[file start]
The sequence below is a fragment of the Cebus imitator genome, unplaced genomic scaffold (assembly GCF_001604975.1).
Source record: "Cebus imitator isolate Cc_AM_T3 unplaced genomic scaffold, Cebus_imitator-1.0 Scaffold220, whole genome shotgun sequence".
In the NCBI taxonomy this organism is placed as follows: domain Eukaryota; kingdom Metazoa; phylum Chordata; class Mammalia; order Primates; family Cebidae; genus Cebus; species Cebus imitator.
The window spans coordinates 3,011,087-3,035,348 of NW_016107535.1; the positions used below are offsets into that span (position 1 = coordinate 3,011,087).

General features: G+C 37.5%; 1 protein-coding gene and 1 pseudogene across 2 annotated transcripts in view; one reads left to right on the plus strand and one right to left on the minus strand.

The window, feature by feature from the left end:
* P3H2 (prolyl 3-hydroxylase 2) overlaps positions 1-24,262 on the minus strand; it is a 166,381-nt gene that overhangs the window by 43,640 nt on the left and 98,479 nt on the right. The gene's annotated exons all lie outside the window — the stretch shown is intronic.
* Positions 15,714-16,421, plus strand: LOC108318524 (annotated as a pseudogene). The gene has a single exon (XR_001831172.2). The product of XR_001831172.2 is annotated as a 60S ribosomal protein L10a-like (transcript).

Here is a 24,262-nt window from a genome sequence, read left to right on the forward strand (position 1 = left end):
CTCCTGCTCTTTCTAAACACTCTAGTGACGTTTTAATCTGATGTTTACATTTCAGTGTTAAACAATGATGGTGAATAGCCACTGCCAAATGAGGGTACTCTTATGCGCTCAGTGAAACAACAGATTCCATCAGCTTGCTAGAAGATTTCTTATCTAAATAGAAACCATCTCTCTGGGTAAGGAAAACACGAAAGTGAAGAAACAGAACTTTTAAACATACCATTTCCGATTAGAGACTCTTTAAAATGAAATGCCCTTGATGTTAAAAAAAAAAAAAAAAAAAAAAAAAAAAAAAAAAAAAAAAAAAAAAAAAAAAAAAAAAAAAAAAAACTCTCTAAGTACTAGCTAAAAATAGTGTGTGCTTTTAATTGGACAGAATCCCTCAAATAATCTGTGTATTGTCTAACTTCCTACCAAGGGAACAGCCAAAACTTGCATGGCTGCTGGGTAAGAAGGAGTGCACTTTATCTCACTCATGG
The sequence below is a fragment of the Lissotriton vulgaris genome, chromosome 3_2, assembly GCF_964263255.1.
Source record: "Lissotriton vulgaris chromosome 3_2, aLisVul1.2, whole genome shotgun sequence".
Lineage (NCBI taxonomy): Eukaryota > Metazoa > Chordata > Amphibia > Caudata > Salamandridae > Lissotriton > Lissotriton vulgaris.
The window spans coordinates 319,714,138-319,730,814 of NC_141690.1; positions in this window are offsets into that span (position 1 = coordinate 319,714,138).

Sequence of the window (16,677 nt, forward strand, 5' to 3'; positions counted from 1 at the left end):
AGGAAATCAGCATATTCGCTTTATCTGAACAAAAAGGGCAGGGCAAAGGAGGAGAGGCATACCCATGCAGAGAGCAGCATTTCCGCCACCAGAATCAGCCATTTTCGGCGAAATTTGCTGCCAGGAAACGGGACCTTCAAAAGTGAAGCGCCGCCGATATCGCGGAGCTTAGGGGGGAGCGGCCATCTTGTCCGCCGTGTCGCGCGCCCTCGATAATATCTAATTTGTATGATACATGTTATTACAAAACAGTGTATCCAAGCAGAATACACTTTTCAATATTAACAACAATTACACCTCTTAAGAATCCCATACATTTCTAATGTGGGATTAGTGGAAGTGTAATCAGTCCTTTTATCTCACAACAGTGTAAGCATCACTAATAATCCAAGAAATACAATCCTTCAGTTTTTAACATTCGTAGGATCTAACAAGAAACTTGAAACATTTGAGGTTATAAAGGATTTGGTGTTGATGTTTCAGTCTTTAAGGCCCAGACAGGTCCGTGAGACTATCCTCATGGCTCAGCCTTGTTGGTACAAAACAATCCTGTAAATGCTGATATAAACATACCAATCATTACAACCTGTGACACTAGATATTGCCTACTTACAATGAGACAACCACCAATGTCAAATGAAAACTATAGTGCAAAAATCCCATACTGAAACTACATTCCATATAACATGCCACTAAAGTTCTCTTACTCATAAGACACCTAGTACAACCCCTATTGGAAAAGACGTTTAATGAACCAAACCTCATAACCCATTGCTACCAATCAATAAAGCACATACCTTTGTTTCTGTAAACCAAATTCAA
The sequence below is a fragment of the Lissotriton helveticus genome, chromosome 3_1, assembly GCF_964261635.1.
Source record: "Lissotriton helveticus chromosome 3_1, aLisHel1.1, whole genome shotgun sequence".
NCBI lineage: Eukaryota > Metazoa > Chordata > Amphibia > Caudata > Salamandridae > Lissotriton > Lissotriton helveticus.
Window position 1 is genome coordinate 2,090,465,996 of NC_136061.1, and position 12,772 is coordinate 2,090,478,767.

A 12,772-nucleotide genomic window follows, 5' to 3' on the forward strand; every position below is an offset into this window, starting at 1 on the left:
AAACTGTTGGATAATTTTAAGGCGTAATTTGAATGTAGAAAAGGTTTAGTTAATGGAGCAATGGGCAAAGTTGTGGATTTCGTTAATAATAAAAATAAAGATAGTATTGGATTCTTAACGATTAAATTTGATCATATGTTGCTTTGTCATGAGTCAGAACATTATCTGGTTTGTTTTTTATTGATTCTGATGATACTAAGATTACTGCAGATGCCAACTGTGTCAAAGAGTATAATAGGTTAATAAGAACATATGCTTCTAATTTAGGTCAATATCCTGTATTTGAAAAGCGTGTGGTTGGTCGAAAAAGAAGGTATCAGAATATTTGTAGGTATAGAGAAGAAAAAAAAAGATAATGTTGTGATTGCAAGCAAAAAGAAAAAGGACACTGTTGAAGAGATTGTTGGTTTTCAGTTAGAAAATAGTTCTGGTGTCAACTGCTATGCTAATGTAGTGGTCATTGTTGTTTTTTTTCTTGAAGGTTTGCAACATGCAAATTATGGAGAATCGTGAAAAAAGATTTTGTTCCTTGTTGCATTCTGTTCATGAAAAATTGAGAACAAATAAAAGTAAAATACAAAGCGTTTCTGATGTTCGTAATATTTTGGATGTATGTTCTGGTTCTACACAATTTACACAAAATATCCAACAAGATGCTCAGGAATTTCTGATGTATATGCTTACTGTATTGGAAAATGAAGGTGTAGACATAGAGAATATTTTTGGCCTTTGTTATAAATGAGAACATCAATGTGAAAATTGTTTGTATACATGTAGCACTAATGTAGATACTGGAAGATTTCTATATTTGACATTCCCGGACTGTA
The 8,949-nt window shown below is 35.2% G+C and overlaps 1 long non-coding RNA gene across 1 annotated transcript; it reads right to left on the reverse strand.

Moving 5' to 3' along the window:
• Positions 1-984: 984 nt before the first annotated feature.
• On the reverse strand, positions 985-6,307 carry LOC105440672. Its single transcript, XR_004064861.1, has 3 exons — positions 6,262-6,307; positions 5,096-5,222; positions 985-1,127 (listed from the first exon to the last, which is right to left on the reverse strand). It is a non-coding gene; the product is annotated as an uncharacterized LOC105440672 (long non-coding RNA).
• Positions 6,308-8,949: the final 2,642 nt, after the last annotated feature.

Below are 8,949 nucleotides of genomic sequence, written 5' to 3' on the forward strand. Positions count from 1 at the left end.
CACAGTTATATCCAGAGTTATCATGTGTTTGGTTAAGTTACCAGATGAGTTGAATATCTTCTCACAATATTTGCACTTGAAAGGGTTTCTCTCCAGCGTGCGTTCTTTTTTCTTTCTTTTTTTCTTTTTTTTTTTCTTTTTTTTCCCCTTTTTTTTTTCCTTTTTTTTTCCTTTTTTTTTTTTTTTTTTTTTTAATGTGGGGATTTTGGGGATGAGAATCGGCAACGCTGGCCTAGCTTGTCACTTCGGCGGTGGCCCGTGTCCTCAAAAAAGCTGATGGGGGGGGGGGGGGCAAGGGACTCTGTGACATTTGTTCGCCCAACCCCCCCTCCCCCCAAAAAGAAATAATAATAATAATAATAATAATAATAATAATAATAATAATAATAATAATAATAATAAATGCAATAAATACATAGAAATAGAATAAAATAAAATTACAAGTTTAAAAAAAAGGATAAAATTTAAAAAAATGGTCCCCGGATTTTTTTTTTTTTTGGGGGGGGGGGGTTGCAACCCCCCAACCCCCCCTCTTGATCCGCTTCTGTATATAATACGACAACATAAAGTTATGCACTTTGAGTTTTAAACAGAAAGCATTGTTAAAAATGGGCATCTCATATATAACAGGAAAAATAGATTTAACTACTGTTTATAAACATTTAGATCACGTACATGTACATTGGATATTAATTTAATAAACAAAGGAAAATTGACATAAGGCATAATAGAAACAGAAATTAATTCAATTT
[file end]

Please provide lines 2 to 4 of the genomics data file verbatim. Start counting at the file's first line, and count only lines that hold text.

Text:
Source record: "Cebus imitator isolate Cc_AM_T3 unplaced genomic scaffold, Cebus_imitator-1.0 Scaffold220, whole genome shotgun sequence".
In the NCBI taxonomy this organism is placed as follows: domain Eukaryota; kingdom Metazoa; phylum Chordata; class Mammalia; order Primates; family Cebidae; genus Cebus; species Cebus imitator.
The window spans coordinates 3,011,087-3,035,348 of NW_016107535.1; the positions used below are offsets into that span (position 1 = coordinate 3,011,087).